Cancer Myths

By Charlyn Fargo

November 29, 2019 4 min read

I often have clients come in asking what they should eat to prevent cancer. What's important to prevent nearly any disease is a healthy diet. That translates to lots of fruits and vegetables, whole grains, lean meat and low-fat dairy. I'm not a proponent of eliminating any food group from your meals.

The American Institute for Cancer Research offers a few insights into common myths surrounding cancer.

Here are a few of the most popular:

Myth: Cancer is caused by inherited genes, so there's nothing you can do about it.

Actually, 40% of cancer cases are preventable by eating a healthy diet, maintaining a healthy weight, being more active and not smoking. Only 5-10% of cancers are caused by genetic syndromes, according to the institute.

Myth: Soy can increase your risk for cancer.

Research shows that soy foods in moderation are safe for those diagnosed with cancer and those without cancer. Soy foods contain fiber, nutrients and phytochemicals that can help prevent cancer.

Myth: There is not enough evidence to link stress and cancer risk.

Actually, this one isn't a myth; the link between stress and cancer remains unproven.

Myth: Artificial sweeteners are linked to increased cancer risk.

The truth is there is no strong evidence that links sweeteners, such as saccharin and aspartame, to cancer.

Myth: Coffee is cancer-fighting.

Good news for coffee drinkers: Strong evidence shows that coffee actually reduces the risk for endometrial and liver cancers.

Myth: Eating organic foods versus conventionally grown produce offers you protection against cancer.

The most important thing is to eat fruits and vegetables — more than you do now. There is no strong evidence to support the idea that organic foods offer additional protection against cancer over conventionally grown foods.

Q and A

Q: What is celiac disease?

A: Celiac disease is a serious autoimmune disorder where ingestion of gluten triggers immune system activity causing inflammation and injury to the small intestine lining. Over time, this damage may prevent nutrient absorption. While there is limited clinical evidence on the health benefits of a gluten-free diet in the general population — despite its popularity — it is the standard of care for patients managing symptoms of celiac disease. Celiac disease is difficult to diagnose because symptoms can vary significantly.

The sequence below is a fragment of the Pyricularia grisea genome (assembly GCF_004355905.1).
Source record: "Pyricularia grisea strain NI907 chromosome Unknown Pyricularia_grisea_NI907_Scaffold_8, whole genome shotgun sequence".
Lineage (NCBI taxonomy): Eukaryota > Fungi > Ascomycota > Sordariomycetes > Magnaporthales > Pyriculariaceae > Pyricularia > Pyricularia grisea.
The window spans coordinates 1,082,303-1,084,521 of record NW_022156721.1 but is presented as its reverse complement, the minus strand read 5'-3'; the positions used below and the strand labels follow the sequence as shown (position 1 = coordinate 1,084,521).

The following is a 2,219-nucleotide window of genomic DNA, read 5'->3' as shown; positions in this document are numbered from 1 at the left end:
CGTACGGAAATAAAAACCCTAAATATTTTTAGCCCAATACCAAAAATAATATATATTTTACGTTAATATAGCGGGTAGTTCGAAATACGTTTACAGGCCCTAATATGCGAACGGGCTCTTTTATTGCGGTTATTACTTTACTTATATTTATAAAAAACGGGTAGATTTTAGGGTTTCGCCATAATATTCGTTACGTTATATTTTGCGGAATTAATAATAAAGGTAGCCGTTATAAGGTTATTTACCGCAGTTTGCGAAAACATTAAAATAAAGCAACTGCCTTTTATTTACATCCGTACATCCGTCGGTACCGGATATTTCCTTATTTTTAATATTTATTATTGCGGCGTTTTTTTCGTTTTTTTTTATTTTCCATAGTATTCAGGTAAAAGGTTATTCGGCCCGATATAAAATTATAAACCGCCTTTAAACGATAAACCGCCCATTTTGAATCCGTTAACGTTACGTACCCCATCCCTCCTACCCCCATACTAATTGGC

RECIPE

If you're still looking for a last minute appetizer (because the holiday parties just keep coming), try this shrimp starter. It's from Hy-Vee.

SHRIMP STARTER

14 frozen or fresh shrimp (26 to 30 count per pound)

1 tablespoon garlic-flavored olive oil

1 1/2 teaspoon taco seasoning, divided

1/2 cup guacamole

1 cucumber, sliced into 14 rounds

Thaw and peel raw shrimp. Toss with olive oil and 3/4 teaspoon taco seasoning. Cook shrimp in skillet until opaque (if already cooked, this will take only 1-2 minutes). Chill shrimp. Divide 1/2 cup guacamole among the partially peeled cucumber slices. Top with shrimp. Sprinkle with additional taco seasoning. Serves 14.

Charlyn Fargo is a registered dietitian at Hy-Vee in Springfield, Illinois, and the media representative for the Illinois Academy of Nutrition and Dietetics. For comments or questions, contact her at [email protected] or follow her on Twitter @NutritionRD. To find out more about Charlyn Fargo and read features by other Creators Syndicate writers and cartoonists, visit the Creators Syndicate website at www.creators.com

Photo credit: Shutterbug75 at Pixabay

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